Sorry, That’s Classified

Prognostication is a fool’s game, but I would bet the farm that in 2009 and 2010, the best-seller lists will be frequently crowned by tell-all books about the Bush presidency. The administration’s fervor for secrecy has ensured that there will be a large inventory of stories for the newly loose-lipped to share. More importantly, the debacle in Iraq and what is certain to be its long tail of repercussions ensures that there will be plenty of people with reputations to salvage who will zealously sidestep responsibility and aim to pin the tail on the most convenient and credible donkey in the corral. Perhaps this donkey will be President Bush; it would certainly make for riveting reading if we were to learn that behind his mask of peevish irritation, there was actually a thoughtful leader who was decisively trapping us in a quagmire from which there is no easy escape.

But that is not the smart way to bet. Clearly the superbly credentialed group of grown-ups who steered Bush onto the shoals will have to pay the price for their miscalculations. (In the documentary Iraq: No End in Sight, nothing is so damaging to the reputation of Donald Rumsfeld as the simple replays of his arrogantly preening performances at press conferences.) After the hard landings that lately have been suffered by Rumsfeld, Wolfo-witz, and Libby, it’s certain that before long Dick Cheney will have his turn being roasted on the gridiron (and I do mean on the gridirondecidedly not at). Like Bob Haldeman and Don Regan and John Sununu and other famously hard men of administrations past who threw their weight around, Cheney will find that the bigger you are, the harder you fall.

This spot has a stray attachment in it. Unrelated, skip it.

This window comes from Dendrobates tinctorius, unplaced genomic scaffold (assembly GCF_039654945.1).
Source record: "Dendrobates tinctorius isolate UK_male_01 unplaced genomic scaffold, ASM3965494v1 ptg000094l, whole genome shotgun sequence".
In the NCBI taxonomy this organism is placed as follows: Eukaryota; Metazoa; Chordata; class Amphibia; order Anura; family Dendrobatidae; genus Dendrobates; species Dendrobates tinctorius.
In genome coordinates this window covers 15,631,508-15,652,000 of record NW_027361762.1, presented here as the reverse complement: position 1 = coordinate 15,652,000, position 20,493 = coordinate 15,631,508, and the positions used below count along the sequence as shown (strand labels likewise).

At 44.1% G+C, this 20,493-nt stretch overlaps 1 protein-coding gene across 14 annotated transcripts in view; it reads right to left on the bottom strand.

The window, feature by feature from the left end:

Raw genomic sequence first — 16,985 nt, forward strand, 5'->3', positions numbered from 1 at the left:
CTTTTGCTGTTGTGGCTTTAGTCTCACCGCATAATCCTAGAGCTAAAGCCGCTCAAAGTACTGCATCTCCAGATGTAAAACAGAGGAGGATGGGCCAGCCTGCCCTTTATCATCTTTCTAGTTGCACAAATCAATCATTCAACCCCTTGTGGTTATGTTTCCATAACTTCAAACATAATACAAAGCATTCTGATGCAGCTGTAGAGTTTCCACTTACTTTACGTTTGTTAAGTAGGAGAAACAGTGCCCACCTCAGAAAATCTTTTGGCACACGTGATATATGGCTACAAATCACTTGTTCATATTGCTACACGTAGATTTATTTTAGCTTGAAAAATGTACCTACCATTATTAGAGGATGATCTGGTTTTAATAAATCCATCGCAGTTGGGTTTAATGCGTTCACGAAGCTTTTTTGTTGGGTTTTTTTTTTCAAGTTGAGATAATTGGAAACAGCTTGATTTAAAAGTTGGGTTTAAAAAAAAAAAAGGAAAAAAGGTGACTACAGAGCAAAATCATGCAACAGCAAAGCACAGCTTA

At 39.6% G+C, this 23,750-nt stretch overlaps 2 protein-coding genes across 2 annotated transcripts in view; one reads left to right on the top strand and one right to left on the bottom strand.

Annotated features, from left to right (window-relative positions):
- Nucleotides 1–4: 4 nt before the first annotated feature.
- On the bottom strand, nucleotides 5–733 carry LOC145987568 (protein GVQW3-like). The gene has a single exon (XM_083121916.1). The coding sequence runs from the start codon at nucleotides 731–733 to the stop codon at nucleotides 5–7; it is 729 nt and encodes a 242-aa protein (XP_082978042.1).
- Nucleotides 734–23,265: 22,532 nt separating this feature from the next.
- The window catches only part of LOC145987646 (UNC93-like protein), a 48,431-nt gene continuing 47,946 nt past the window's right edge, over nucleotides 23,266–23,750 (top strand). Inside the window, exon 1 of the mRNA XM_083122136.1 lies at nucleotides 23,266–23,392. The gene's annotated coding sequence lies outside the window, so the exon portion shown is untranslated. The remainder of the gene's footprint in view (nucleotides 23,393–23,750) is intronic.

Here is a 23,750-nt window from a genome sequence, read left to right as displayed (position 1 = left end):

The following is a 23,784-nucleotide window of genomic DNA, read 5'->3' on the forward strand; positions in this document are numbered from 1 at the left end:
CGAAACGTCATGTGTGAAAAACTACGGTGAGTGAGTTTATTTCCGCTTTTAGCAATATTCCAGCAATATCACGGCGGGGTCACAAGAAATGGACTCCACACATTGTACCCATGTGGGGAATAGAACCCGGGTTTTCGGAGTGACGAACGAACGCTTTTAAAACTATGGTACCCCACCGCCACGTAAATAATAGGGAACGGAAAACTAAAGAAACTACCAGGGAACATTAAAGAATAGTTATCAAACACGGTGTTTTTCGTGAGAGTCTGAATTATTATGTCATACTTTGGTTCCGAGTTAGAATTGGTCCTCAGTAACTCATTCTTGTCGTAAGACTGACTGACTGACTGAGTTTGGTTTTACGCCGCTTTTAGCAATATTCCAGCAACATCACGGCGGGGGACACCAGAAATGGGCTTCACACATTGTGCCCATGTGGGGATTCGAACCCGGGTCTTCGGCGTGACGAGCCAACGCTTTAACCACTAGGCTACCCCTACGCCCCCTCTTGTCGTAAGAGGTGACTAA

Which should make Cheney very grateful for the thin pillow that Weekly Standard senior writer Stephen F. Hayes has handed him in his new biography of the vice president, Cheney: The Untold Story of America’s Most Powerful and Controversial Vice President. The kindest thing one can say about this book is that it deserves to be the official biography for the 2008 Cheney presidential campaign that never will be. (You know, the campaign where the nation implores Cheney to take off his fishing waders and, like Cincinnatus, preserve the republic.) The book gives you a thorough survey of the topography of Cheney country, from his days on the high school football team to his time in the White House, and the secret microphone in Bush’s ear through which Cheney communicates his decisions. (I wish.) But as any Wyoming man like Cheney will tell you, topography is only so interesting; what’s more valuable is what lies beneath.